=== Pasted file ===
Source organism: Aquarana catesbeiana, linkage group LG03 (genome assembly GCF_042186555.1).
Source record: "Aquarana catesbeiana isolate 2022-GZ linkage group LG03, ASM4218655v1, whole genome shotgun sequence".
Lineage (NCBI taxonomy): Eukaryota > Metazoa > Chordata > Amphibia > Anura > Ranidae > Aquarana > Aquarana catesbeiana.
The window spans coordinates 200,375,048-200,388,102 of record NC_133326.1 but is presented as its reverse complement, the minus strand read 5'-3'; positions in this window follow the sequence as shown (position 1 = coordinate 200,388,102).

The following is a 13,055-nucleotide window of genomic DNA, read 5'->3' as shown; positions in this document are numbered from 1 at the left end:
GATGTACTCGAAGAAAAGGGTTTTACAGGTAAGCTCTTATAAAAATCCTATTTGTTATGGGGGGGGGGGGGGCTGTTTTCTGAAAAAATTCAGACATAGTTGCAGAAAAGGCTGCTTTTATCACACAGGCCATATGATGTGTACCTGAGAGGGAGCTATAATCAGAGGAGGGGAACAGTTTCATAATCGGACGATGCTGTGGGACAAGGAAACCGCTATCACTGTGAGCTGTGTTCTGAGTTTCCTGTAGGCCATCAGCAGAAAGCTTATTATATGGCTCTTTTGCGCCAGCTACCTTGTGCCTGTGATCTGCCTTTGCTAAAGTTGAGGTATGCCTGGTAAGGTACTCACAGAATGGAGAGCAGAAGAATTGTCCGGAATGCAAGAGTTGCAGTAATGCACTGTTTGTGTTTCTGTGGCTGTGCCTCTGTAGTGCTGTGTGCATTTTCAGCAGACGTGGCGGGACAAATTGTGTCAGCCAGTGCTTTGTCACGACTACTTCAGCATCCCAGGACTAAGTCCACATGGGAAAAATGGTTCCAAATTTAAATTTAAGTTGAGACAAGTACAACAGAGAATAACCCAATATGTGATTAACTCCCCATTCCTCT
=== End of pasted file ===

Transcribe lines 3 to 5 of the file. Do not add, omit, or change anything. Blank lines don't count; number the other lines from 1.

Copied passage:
Lineage (NCBI taxonomy): Eukaryota > Metazoa > Chordata > Amphibia > Anura > Ranidae > Aquarana > Aquarana catesbeiana.
The window spans coordinates 200,375,048-200,388,102 of record NC_133326.1 but is presented as its reverse complement, the minus strand read 5'-3'; positions in this window follow the sequence as shown (position 1 = coordinate 200,388,102).

The following is a 13,055-nucleotide window of genomic DNA, read 5'->3' as shown; positions in this document are numbered from 1 at the left end: